Mineralisation is defined within 11 domains: the Western Roscoelite Zone (WRZ) North and South, the Black Zone (BZ) and BZ North, the Central Zone (CZ) North, Mid and South, the C9 Zone and the Upper Zone, with two higher grade domains within the BZ and WRZ North respectively. There is a distinctive major NE/SW fault that cuts through the WRZ and appears to separate (and possibly offset the CZ and the C9, although they are both essentially breccia pipes).

A weathering horizon in the Mt Kare region resulting in a “blanket” (Upper Zone) of oxidised bedrock with full to partial oxidation extending up to 100 m below the surface. On the steeper slopes this material is subject to failure with the resultant incorporation of colluvium and thickening of the material across the adjacent valley floor.

Production has largely been by artisanal working of secondary deposits of nugget gold in colluvial workings centred on the oxidised blanket, with primary gold mineralisation in the surrounding hills.

Disseminated auriferous pyrite occurs in brecciated and altered margins of intrusions. Typical alteration minerals in both sedimentary and igneous rocks include illite, sericite and carbonate. Native gold (containing Ag) has been worked by local miners within quartz-roscoelite-cemented vuggy sulphide bearing veins and breccias from a steeply dipping north-south shear zone over lengths of several hundred metres.

Published mineral resources (Indochine Mining Ltd ASX Release, July 2013) at a 0.5 g/t Au cut-off, were:
    Measured resources - 20.2 Mt @ 1.84 g/t Au 20.9 g/t Ag;
    Indicated resources - 8.3 Mt @ 1.29 g/t Au 8.1 g/t Ag;
  Measured + indicated resources - 28.4 Mt @ 1.68 g/t Au 17.2 g/t Ag;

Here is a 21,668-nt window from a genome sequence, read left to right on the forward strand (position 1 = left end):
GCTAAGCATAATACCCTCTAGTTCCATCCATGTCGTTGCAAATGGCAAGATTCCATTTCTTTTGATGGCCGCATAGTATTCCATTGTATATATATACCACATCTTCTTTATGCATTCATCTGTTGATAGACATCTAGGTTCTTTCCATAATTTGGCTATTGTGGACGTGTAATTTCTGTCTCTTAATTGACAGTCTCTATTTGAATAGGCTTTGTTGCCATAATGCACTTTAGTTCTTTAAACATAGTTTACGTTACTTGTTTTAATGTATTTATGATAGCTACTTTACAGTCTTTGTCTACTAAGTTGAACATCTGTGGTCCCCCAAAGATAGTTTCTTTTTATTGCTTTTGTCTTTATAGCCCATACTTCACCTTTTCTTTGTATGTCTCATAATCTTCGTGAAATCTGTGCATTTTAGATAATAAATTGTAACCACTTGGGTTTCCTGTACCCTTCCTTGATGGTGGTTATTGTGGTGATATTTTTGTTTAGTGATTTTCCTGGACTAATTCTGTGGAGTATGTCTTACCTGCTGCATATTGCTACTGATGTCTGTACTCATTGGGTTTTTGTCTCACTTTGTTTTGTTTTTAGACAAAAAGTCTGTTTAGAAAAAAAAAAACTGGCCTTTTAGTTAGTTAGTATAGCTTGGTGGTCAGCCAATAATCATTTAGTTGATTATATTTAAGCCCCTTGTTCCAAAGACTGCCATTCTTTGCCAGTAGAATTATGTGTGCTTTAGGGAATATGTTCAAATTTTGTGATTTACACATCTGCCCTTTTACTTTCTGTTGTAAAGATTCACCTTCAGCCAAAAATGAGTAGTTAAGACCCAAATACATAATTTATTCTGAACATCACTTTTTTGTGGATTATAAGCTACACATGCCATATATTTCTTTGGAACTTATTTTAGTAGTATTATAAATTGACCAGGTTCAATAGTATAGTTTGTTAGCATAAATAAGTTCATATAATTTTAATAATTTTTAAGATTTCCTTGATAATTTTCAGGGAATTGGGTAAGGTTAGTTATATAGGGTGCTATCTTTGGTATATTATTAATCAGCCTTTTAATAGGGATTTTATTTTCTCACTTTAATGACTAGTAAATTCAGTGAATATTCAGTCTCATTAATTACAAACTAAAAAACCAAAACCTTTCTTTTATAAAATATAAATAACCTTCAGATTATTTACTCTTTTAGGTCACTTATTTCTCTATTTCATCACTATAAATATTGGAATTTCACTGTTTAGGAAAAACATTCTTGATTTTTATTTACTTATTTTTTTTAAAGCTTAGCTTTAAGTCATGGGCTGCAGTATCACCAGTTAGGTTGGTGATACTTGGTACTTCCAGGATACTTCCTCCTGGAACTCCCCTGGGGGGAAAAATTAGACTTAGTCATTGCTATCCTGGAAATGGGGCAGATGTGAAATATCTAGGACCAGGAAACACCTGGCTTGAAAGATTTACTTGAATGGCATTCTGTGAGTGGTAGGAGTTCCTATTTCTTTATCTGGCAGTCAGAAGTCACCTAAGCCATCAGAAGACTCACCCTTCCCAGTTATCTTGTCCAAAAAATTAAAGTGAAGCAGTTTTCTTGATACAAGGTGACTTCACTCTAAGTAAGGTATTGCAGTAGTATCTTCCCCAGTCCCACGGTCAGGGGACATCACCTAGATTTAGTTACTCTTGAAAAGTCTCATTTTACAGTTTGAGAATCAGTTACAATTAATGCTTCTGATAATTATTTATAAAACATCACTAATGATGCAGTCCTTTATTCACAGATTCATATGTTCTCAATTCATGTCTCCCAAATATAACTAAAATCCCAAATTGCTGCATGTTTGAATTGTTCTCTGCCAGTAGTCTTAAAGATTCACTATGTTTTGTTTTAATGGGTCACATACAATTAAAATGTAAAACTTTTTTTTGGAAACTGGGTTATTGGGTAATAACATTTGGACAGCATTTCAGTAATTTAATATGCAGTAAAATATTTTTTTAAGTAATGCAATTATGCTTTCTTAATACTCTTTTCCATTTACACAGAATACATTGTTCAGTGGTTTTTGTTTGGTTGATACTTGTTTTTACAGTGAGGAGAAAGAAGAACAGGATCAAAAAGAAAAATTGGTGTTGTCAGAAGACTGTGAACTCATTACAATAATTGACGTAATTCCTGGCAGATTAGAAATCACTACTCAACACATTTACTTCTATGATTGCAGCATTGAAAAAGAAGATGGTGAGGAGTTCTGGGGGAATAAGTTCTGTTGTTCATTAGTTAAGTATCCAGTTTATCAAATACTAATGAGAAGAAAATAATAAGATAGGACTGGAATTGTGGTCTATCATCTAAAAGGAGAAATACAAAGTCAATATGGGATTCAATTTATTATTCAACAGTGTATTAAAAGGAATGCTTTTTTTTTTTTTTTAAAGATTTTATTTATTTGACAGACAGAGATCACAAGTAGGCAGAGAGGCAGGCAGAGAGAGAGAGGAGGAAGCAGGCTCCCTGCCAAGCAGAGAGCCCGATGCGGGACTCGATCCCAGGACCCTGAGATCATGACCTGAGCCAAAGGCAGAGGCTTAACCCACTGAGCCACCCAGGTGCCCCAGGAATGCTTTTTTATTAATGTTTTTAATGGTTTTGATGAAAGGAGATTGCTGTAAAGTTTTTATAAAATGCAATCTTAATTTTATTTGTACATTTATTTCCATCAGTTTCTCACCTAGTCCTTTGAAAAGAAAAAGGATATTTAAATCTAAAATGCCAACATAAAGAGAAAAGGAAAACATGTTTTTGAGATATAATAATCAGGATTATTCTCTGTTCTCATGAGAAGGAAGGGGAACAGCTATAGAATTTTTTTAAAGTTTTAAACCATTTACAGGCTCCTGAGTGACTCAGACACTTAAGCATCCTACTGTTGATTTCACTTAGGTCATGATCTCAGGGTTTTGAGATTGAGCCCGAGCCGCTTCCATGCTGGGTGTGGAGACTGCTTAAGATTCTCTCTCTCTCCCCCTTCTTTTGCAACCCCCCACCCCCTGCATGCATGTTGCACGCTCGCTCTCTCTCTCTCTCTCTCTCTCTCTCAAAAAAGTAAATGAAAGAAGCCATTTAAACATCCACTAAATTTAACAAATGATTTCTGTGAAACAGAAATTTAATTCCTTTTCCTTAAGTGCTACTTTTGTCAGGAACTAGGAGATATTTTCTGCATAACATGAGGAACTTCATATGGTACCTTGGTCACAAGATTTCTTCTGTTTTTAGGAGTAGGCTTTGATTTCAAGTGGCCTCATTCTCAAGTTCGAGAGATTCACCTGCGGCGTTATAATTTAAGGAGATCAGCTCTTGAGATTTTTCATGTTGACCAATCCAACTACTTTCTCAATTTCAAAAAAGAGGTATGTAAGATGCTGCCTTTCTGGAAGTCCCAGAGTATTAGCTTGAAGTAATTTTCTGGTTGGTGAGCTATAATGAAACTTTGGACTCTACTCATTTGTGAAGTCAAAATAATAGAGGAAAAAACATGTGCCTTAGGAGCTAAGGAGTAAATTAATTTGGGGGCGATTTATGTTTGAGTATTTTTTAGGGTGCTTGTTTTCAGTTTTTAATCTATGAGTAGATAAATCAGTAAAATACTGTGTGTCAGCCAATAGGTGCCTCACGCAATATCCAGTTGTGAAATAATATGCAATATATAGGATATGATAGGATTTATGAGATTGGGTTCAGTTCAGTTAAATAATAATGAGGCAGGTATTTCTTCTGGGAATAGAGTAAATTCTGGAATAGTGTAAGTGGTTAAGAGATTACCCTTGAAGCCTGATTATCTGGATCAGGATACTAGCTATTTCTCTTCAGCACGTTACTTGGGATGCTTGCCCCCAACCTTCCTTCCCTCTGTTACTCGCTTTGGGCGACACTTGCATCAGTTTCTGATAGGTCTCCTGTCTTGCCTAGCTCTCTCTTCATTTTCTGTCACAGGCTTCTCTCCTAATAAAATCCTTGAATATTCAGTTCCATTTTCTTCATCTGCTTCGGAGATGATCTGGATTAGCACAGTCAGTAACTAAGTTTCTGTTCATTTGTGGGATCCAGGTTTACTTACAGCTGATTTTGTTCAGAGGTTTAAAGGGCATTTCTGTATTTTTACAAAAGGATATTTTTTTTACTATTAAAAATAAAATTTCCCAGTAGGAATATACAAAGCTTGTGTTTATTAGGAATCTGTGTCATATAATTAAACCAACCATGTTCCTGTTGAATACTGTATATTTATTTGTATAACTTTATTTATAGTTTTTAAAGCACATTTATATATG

Inferred resources - 14.1 Mt @ 1.27 g/t Au 6.0 g/t Ag;
  TOTAL mineral resources - 42.5 Mt @ 1.54 g/t Au 13.5 g/t Ag, with 65.5 t of contained gold;
    High grade underground zone - 2.3 Mt @ 5.4 g/t Au within the WRZ and BZ zones;
    High surface oxidised ore - 10 Mt @ 1.2 g/t Au, transported from up-slope mineralised zones C9, upper WRZ, CZ & BZ.

The most recent source geological information used to prepare this decription was dated: 2012.     Record last updated: 22/7/2013
This description is a summary from published sources, the chief of which are listed below.
© Copyright Porter GeoConsultancy Pty Ltd.   Unauthorised copying, reproduction, storage or dissemination prohibited.

  References & Additional Information
   Selected References:
Brunker R L, Caithness S J  1990 - Mount Kare Gold deposit: in Hughes F E (Ed.), 1990 Geology of the Mineral Deposits of Australia & Papua New Guinea The AusIMM, Melbourne   Mono 14, v2 pp 1755-1758
Richards J P, Ledlie I  1993 - Alkalic intrusive rocks associated with the Mount Kare Gold deposit, Papua New Guinea: comparison with the Porgera Intrusive complex: in    Econ. Geol.   v88 pp 755-781

Porter GeoConsultancy Pty Ltd (PorterGeo) provides access to this database at no charge.   It is largely based on scientific papers and reports in the public domain, and was current when the sources consulted were published.   While PorterGeo endeavour to ensure the information was accurate at the time of compilation and subsequent updating, PorterGeo, its employees and servants:   i). do not warrant, or make any representation regarding the use, or results of the use of the information contained herein as to its correctness, accuracy, currency, or otherwise; and   ii). expressly disclaim all liability or responsibility to any person using the information or conclusions contained herein.